I always wanted to shoot a crossbow but never had the chance until a couple of years ago when I visited my brother-in-law. We spent a morning shooting his CAMX crossbow and I loved it. The only problem was the price.....and more so the fact that Minnesota did not allow crossbows during deer archery season, which is where I would be using it should I get one. A couple of years later, the Minnesota DNR finally figured out that some of us older folks maybe didn't have everything it took to draw and hold a regular bow so they modified the crossbow law and cut us a break. The new law stated that if you are 60 years or older, you can legally use a crossbow during archery season.
It was a couple of years after my seeing my brother-in-law that I retired and moved back to Minnesota, in the middle of winter no less. As winter was slowly grinding to a halt, I happened across the CAMX website and saw they were having one heck of a sale. I was fortunate, from a timing perspective, as we had gotten pretty much settled into our new home and I still had some dollars in my "hobby fund". A I discovered after the fact, CAMX was being purchased by a large outdoor corporation....except this was not public knowledge. I stumbled across their "sale" which was to apparently help clear out the existing inventory. I just happened to be checking when the price was several hundred less than usual. I immediately ordered the crossbow along with some extra arrows, happy to save the money which ultimately ended up funding bag and block targets, hunting broadheads, etc.
According to Dave Choma, the man who founded CAMX and has 30 years veteran of crossbow design, the Chaos 325 was developed as a hunting crossbow. Many features were incorporated to make it one of the best hunting crossbows out there. And to give you an idea of how serious the company is about the Chaos 325, it is the only model they make. The weight, compactness, and durability all contribute to it being able to take your game animal.....to put game in your freezer shot after shot.
Some of the features that got my attention, and as a result the subsequent
1. It has a 175 pound draw weight that you can cock by hand, although I prefer using the supplied rope cocker.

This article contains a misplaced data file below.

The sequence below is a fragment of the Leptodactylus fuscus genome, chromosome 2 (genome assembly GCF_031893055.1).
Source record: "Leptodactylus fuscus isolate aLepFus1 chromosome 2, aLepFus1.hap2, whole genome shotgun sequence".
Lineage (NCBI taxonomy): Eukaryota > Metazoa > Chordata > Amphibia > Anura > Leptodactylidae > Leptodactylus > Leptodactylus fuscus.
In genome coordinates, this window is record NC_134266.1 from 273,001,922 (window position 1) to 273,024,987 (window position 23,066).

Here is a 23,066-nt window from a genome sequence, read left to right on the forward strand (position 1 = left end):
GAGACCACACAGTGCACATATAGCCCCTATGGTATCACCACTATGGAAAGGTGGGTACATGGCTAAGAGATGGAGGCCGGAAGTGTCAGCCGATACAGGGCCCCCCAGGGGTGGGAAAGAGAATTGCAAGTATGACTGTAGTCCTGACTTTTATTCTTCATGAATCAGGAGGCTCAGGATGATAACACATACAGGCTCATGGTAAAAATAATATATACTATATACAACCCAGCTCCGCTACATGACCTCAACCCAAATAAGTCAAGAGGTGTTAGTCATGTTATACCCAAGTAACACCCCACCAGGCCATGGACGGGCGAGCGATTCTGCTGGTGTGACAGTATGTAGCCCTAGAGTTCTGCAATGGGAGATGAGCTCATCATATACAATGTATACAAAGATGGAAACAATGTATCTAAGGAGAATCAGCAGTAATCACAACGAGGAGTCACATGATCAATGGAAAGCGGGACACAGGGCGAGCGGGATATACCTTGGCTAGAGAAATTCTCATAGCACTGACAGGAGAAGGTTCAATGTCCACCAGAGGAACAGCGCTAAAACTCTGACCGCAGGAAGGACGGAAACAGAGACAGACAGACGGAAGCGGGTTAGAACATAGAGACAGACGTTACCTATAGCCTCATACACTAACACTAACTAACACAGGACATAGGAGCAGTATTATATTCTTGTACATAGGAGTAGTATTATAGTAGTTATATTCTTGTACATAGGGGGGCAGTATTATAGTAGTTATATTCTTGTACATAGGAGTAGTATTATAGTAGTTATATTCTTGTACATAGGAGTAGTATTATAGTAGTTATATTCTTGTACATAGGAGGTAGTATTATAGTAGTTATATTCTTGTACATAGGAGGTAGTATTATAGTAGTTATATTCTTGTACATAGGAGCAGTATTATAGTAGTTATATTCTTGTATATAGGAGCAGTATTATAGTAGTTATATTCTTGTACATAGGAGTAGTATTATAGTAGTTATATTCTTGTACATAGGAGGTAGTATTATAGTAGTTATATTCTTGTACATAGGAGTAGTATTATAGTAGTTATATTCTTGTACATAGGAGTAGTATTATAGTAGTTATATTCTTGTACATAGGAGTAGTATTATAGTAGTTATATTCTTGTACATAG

2. It weighs 8.5 pounds, which includes the optic and an ambidextrous quiver for four arrows. The crossbow itself is 6.75 pounds.
3. The length of pull (LOP) can be altered by changing the supplied spacers beneath the butt plate.
4. Engineered using a monoblock scope base and steel mounting rings for the purpose built short eye relief crossbow scope.
5. Integral pivoting arrow retaining (PAR) system (built into the monoblock base) to securely keep the arrow against the string.
6. Built in thumb savers to prevent accidental thumb injury.
7. The riser is machined from 7075 billet aluminum to minimize weight while ensuring necessary strength.
8. Three piece laminated limb for durability.
9. You can use the roper cocker to safely "de-cock" the crossbow so no discharge bolt and target are needed.
10. Life time warranty extends to any owner of the crossbow. Only the strings and cables, which are obviously wear items, are not covered.
Here is the Chaos 325 crossbow, fresh from the shipping box. The manual is great and does not require you to interpret what is written. CAMX also includes a low carry style sling and the corresponding attachment points for it on the crossbow's stock. While crossbows from some companies are never actually assembled and tested prior to leaving the warehouse, CAMX assembles and shoots your bow approximately 20 times. They even include the 20 yd accuracy target shot by your bow once they have the optic dialed in. The bow is guaranteed to shoot a 1" or better group @ 20 yds but I would not recommend using the same bull as you'll be hitting your arrows on subsequent shots.
There isn't much to do regarding assembling your bow so you can go shooting. The cable saver is positioned so that it protects the cables where they cross under the flight groove of the barrel. The cable saver slides back towards the stock while the string rides along the top of the barrel until the riser is nearly ready to engage the front of the barrel.
Once the barrel is properly aligned with the cutout in the rear of the riser, the riser is slid onto the barrel until it is fully seated. A 1/4"x20 shoulder bolt is used to secure the riser to the barrel.
Here is a close-up of the cable server properly installed in the cable slot of the crossbow. The saver keeps the cables from binding up when the crossbow is cocked and also when the trigger releases the string upon firing. Yes, the Pledge of Allegiance is inscribed on the barrel of the crossbow.
The assembly of the crossbow is complete. The section of the owner's manual covering the assembly details the process very well and includes clear photos showing just how everything fits and slides together.
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